Not only that, it seems to me that if only 580,000 user hours were blacked out during those four months, vs. almost 63 million potential hours, it’s pretty good performance.

My main question here, having seen this doc, is whether these are cherry-picked network stats. Personally, I’d like to know more about how the application performed on the ground, what latency/response times were, whether the interface took eleventy-odd months of training to use, whether Kaiser did a good job of integrating other data silos, and perhaps most critically, whether clinical care took a disproportionate hit.

What data would you have wanted to see if you were running the show?  Check below and tell me what you think.

P.S.  By the way, if you want to lighten things up, feel free to check out this video of George Halvorson looking august and scholarly. But I digress…back to the data.

Topline Data from August through early November 2006 for KP HealthConnect

Usage Based User Availability: 99.09%
This represents (Potential User Hours- User Impact Hours)/Potential User

Unique Incident reports: 429
These are incidents which affected the deployment, regional or national totals.

Average Concurrent Users: 8,481
Average number of users on the system during a given month

Potential User Hours:  62,895, 096
Average concurrent users * the total hours in the month

User Impact Hours:
Calculated for every incident by multiplying the actual number of users affected by the duration of the incident.  




July 21, 2010

Health plan doctor ratings: Will they ever be fair?

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Here’s a tough assessment of doctor-ratings schemes by my buddy Joe Paduda of blog Managed Care Matters:

“Some physicians and physician groups are quite upset about insurers’ recent moves to offer employer customers tight, small networks of providers based on quality and cost criteria. In an effort to block these new plans, the AMA and other groups are focusing on the few problems with ratings and avoiding the larger issue – some physicians are just bad actors.

What they should be doing is working closely with health plans and regulators to ensure the rating process is transparent, fair, and objective.”

I’m not sure I agree with Joe, though he is, to be sure, a guy one should take very seriously when it comes to healthcare strategy. I think a lot of the talk about “quality” is just an excuse to squeeze out expensive or challenging doctors and practices.  But what about you?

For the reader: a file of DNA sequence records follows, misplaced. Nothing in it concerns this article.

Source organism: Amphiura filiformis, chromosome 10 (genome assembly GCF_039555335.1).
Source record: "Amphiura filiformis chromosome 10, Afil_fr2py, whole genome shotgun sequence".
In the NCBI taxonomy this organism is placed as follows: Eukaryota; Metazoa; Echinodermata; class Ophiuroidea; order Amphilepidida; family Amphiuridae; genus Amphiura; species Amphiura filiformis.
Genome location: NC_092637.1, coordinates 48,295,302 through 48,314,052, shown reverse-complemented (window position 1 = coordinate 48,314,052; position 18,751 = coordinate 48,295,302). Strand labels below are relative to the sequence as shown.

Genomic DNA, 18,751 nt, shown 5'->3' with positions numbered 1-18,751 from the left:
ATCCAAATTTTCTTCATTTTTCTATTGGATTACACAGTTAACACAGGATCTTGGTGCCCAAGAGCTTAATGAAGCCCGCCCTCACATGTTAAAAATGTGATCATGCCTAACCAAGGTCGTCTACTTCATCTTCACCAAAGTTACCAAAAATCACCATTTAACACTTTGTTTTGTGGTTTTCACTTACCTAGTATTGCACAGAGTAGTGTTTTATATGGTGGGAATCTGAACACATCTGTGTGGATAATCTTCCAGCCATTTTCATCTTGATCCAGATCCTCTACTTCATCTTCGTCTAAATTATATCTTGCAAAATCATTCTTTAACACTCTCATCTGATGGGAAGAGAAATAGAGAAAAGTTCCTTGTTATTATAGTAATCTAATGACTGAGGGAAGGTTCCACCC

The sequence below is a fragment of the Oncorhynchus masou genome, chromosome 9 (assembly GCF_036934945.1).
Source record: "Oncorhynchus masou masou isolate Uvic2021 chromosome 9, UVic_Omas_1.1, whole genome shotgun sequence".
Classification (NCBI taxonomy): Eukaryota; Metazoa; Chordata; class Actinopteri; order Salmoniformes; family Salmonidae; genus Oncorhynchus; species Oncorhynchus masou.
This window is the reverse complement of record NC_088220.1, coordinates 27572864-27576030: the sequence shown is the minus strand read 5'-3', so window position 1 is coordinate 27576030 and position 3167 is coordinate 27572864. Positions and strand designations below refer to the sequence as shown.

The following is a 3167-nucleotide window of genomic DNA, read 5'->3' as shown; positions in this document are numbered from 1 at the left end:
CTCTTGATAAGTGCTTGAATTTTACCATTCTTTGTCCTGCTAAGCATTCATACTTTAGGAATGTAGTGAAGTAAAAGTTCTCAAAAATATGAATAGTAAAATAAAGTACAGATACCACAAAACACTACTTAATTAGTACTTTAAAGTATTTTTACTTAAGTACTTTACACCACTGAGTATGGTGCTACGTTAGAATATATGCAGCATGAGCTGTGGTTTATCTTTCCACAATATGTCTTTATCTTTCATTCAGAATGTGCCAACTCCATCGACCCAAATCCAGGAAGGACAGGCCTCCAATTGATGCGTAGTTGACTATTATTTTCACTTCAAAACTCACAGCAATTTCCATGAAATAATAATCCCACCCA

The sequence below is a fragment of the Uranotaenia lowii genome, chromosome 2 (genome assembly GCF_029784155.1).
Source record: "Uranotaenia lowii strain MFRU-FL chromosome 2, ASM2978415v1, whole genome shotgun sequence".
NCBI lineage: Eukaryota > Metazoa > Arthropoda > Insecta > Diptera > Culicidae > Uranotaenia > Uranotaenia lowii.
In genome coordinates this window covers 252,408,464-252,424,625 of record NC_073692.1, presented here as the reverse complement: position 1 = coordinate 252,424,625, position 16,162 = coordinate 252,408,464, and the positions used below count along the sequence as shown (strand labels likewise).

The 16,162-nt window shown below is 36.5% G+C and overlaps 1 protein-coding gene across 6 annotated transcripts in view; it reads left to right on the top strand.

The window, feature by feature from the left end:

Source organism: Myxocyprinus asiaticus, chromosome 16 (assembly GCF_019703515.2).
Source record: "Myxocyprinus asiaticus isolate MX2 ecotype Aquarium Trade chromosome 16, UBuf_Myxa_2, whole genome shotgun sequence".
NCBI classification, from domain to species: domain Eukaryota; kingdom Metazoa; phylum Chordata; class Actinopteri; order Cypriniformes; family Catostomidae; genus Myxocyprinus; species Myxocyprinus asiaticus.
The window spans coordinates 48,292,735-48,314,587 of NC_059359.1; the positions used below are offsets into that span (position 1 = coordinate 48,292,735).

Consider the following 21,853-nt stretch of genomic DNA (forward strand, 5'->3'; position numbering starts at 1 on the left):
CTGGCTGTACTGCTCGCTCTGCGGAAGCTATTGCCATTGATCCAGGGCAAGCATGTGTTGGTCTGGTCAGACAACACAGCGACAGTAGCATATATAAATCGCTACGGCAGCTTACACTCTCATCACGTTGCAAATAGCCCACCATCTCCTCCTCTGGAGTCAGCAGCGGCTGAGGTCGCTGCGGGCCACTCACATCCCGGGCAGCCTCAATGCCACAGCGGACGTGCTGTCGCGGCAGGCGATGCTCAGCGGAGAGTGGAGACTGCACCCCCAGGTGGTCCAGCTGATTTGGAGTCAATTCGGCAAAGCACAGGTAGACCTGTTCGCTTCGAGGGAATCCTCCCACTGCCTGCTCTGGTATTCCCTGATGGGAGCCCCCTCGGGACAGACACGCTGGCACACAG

July 14, 2010

Can Priceline-style tactics transform medical practice?

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Yes, I realize the above is a pretty extravagant headline — the “real” Priceline isn’t involved here — but follow me, and tell me  if you think the question is on point.

Yesterday, I spoke to Alex Fair of, a New York-based company which lets patients and doctors directly negotiate a “fair deal” on services between themselves.  Physicians give (presumably big) discounts on services in exchange for getting cash on the barrelhead once the service is delivered.  The site is in beta but still worth a look;  seems the key pieces are in place.

Fair, a former scientist who’s been a serial entrepreneur for many years, once designed software helping doctors successfully beat claims denials, so he definitely knows the territory. And he’s obviously right that if they get cash up right away, doctors can easily beat the “retail” prices they’re sometimes forced to charge to cover health plan collection costs.

Fair’s (reasonable) assumption is that FairCareMD will be a lifesaver for patients with high deductibles or no insurance at all, as well as giving them a way to get procedures the insurance industry won’t cover.  Not only will patients have access to deeply-discounted fees, if the patient can’t find the deal he or she wants, they can push for a better price at a number they can live with. That is indeed along the lines of’s “name your own deal.” (I’m here to tell you that *that* mechanism works very well indeed.)

On the surface, the concept makes sense. And there’s precedent for it.  For example, a thriving market in cash-for-surgical-services, much along these lines, already exists in the bariatric surgery industry, as many health plans refuse to cover such procedures. Ah, the power of capitalism to work around other capitalists!

In his first month since launch Fair reports over 5,000 searches for care on his site, though only about 1 in 200 visitors requested a deal from a provider.  On average these deals have saved 47 percent off “list prices” so far. Fair’s surprised that so few consumers are making requests.  On the other hand, it’s only a few weeks after launch, and other sites have millions of such requests, so he’s in wait and see mode.

My guess is that a) people don’t see the value of shopping for prices just yet — so thoroughly has the health insurance industry hornswoggled them and that b) they’re likely to see more valuable in accessing such services if they pay a subscription fee. Just a human nature thing.